Processed meat consumption has been linked to an increase in breast cancer, a study that analyzed all previous studies on the subject revealed this week.
For years experts have debated whether red and processed meat could cause cancer, but no definitive answer has been established as research continues to produce conflicting reports.
This latest International Journal of Cancer study, led by Dr. Maryam Farvid, of the Harvard T.H. Chan School of Public Health, set out to tackle the subject with the hope of establishing some solid findings.
An analysis was performed on all previously published studies on the topic and, after comparing the highest to the lowest category in the 15 studies, researchers discovered a 9 percent higher breast cancer risk in those who consumed processed meat.
"Previous works linked increased risk of some types of cancer to higher processed meat intake, and this recent meta-analysis suggests that processed meat consumption may also increase breast cancer risk," Farvid said in a statement. "Therefore, cutting down processed meat seems beneficial for the prevention of breast cancer."
The results are consistent with findings by researchers from the American Cancer Society, who established a link between the consumption of processed meat and an increased risk of colon cancer.
Researchers have also established other health risks related to the intake of processed meat.
Earlier this year, a report by the Johns Hopkins University suggested a link between processed meats and an elevated risk of mania, a mood disorder.
Data from more than 1,000 people with and without psychiatric problems showed those hospitalized for mania (hyperactivity, euphoria, and insomnia) were three-and-a-half times more likely to have ever eaten meats cured with nitrates as those who had no history of any mental disorder, Johns Hopkins Medicine said in a news release.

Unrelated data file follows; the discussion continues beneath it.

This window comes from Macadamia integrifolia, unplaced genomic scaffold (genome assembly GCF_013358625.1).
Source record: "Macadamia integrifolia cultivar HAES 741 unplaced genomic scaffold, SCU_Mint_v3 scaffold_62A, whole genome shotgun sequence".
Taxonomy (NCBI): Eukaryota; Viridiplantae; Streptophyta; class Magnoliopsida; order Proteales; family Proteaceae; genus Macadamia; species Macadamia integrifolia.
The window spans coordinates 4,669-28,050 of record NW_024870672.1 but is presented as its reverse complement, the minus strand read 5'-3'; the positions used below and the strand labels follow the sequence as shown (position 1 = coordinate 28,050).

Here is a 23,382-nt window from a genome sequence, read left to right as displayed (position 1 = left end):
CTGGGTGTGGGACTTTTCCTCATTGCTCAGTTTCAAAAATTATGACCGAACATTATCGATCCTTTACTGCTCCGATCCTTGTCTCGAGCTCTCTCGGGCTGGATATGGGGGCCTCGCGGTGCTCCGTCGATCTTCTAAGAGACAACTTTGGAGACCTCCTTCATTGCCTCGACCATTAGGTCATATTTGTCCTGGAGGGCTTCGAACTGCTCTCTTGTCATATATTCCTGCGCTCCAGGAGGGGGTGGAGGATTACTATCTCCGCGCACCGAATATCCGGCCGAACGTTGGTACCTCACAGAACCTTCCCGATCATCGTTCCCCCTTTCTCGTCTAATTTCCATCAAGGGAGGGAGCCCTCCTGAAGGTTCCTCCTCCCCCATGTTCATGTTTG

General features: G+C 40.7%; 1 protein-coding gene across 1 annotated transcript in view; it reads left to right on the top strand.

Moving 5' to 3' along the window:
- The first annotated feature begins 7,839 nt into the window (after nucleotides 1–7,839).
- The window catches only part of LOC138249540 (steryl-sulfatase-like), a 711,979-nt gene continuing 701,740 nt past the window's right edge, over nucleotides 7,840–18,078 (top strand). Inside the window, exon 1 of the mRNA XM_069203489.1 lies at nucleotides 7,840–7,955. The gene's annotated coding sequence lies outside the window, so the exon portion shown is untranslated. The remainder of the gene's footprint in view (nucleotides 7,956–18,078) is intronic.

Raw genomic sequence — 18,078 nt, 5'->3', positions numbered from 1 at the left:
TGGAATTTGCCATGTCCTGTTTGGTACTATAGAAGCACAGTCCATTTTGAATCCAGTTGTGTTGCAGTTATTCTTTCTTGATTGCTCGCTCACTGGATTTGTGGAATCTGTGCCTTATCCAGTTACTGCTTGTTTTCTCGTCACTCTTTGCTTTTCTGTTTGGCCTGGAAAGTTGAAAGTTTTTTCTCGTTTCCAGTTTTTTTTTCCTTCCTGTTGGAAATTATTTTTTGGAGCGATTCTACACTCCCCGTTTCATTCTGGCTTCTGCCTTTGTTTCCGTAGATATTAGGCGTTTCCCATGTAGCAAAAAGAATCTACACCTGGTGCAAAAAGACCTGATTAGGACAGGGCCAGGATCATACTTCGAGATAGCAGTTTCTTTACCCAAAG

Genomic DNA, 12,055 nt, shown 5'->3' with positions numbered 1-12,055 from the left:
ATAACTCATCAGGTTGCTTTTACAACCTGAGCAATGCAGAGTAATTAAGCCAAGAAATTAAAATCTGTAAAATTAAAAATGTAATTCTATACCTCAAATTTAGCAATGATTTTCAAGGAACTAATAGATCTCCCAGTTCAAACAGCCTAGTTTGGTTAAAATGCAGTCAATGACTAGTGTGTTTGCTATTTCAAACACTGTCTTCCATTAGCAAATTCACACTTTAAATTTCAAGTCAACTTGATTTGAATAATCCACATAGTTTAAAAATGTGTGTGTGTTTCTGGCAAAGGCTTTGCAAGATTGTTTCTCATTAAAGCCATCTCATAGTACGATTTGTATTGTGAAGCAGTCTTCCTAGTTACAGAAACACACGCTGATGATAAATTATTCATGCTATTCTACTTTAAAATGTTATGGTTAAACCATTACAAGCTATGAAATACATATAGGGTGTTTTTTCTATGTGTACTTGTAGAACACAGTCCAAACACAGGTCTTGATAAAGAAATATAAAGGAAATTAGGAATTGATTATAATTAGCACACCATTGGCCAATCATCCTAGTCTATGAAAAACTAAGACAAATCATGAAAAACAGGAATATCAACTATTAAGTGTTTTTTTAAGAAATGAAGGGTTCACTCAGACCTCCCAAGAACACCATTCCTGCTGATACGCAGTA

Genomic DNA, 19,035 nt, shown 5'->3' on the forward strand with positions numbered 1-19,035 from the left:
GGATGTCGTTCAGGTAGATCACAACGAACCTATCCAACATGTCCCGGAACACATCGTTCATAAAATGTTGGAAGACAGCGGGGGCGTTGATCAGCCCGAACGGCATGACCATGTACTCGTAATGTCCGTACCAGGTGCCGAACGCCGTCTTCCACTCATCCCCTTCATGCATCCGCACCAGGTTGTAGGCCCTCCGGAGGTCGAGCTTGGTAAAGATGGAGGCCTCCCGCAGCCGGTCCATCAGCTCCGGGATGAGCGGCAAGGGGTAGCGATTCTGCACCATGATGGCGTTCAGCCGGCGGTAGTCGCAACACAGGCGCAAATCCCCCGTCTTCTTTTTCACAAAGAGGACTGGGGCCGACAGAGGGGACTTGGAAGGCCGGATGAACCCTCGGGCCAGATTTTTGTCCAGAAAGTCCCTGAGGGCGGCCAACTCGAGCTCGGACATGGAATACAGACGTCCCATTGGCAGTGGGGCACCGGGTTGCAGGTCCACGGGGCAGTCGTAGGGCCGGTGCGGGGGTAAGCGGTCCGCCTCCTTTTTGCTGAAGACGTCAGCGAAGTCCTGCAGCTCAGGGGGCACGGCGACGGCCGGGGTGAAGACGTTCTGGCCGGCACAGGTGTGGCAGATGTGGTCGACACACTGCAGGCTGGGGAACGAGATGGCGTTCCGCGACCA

In 2010, a team from the Harvard School of Public Health found that eating processed meat such as bacon, sausage or processed deli meats, increased the risk of heart disease by 42 percent, and the risk of type 2 diabetes by 19 percent.
There was no increased risk of heart disease or diabetes associated with the consumption of unprocessed red meat, such as from beef, pork, or lamb.
"The lifestyle factors associated with eating unprocessed red meats and processed meats were similar, but only processed meats were linked to higher risk," said Dariush Mozaffarian, co-author of that study.
"To lower risk of heart attacks and diabetes, people should consider which types of meats they are eating. Processed meats such as bacon, salami, sausages, hot dogs and processed deli meats may be the most important to avoid," lead author Renata Micha added. "Based on our findings, eating one serving per week or less would be associated with relatively small risk."
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